Police are yet to recover a Huawei Y6 cellphone of unknown colour belonging to Jasmine Wilson and would like to hear from anyone who might know where it is.
More information regarding the death of Wilson was revealed when the investigation featured on the Police Ten 7 television programme on Thursday night.
Wilson was driven to Whanganui Hospital in a Toyota Carib station wagon that approached from a Whanganui East direction about 9.30am on July 31.
Detective Senior Sergeant Neil Forlong said Wilson had suffered significant head injuries before she arrived.
"She was bruised basically from head to toe," Forlong said on Police Ten 7.
"This beating wasn't just immediately before she was brought to hospital. We know it happened over a sustained period of time."
Camera footage showed that the Toyota Carib drove around the Whanganui Hospital car park for about 10 minutes.
It was followed by a blue Subaru Impreza and a black Volkswagen SUV that approached from the Castlecliff direction.
Police allege the driver of the Toyota Carib was then swapped and Wilson was taken to the emergency department for treatment.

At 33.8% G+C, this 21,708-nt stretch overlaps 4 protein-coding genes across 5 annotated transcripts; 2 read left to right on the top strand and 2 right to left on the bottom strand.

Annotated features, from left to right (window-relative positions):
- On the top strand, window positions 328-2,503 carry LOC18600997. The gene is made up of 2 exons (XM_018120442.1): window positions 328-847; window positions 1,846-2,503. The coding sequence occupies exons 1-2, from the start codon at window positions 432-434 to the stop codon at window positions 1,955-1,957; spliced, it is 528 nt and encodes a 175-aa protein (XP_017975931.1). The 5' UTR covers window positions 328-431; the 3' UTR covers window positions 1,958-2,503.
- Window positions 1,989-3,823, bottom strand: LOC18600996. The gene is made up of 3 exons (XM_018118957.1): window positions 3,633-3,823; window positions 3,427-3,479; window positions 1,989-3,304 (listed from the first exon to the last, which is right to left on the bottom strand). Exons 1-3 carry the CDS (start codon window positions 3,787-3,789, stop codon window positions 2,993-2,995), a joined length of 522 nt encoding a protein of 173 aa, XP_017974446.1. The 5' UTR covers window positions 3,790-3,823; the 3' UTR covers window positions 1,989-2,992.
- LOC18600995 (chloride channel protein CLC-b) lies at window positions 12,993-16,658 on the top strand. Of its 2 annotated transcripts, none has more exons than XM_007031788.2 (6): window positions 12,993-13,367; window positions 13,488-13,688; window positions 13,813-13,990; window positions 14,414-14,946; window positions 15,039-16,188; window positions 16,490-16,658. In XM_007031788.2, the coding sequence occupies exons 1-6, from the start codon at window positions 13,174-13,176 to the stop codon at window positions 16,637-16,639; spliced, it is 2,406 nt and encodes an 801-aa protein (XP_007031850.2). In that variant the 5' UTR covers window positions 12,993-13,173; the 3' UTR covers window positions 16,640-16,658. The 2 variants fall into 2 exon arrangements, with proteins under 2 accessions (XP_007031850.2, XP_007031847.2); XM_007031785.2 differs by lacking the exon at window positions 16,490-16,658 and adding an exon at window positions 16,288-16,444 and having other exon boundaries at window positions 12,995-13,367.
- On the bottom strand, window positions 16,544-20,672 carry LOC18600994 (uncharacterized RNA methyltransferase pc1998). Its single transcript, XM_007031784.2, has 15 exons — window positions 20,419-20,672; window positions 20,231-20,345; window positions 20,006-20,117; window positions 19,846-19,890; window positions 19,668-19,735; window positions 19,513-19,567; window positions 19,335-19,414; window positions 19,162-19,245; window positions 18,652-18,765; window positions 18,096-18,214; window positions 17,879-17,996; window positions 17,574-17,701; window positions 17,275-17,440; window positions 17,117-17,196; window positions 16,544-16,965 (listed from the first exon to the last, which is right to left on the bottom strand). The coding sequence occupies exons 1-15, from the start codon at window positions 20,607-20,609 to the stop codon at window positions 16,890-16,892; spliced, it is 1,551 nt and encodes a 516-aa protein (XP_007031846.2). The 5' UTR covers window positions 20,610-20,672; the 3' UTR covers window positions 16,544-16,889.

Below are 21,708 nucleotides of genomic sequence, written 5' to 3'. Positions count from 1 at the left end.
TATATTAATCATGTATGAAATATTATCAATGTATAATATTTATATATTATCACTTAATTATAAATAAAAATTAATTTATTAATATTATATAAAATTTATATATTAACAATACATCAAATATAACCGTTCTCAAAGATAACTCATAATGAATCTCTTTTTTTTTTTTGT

Police had spoken to the people who were in the cars, but did not know if they were involved in Wilson's death as they were not co-operating with police.
Forlong said police believed there were other people involved in inflicting Wilson's injuries.
"We know that someone or some people out there are actively encouraging people not to talk to police so they can avoid detection," he said.
"My message to them is by doing that they are actually sanctioning attacks against women in our community and this behaviour's just totally unacceptable."
Wilson was transferred to Wellington Hospital, but she never regained consciousness and died surrounded by her family on August 2, aged 30.
Her obituary said she was the beloved mother of two, had six sisters and was a precious daughter to Chris Wilson and Colleen Clotworthy, Robert O'Shea and Brenda Reuben.
Reuben said her daughter was cheeky and bubbly and had a beautiful smile.
"We can't sleep. Everybody's teary. It's devastating to know that people won't speak when my daughter's been... essentially murdered.
"There are people who know what has happened to my daughter and I don't know how you can live with yourself if you do nothing about it."
Anyone with information is urged to call Police on 105 or give information anonymously by calling Crimestoppers on 0800 555 111.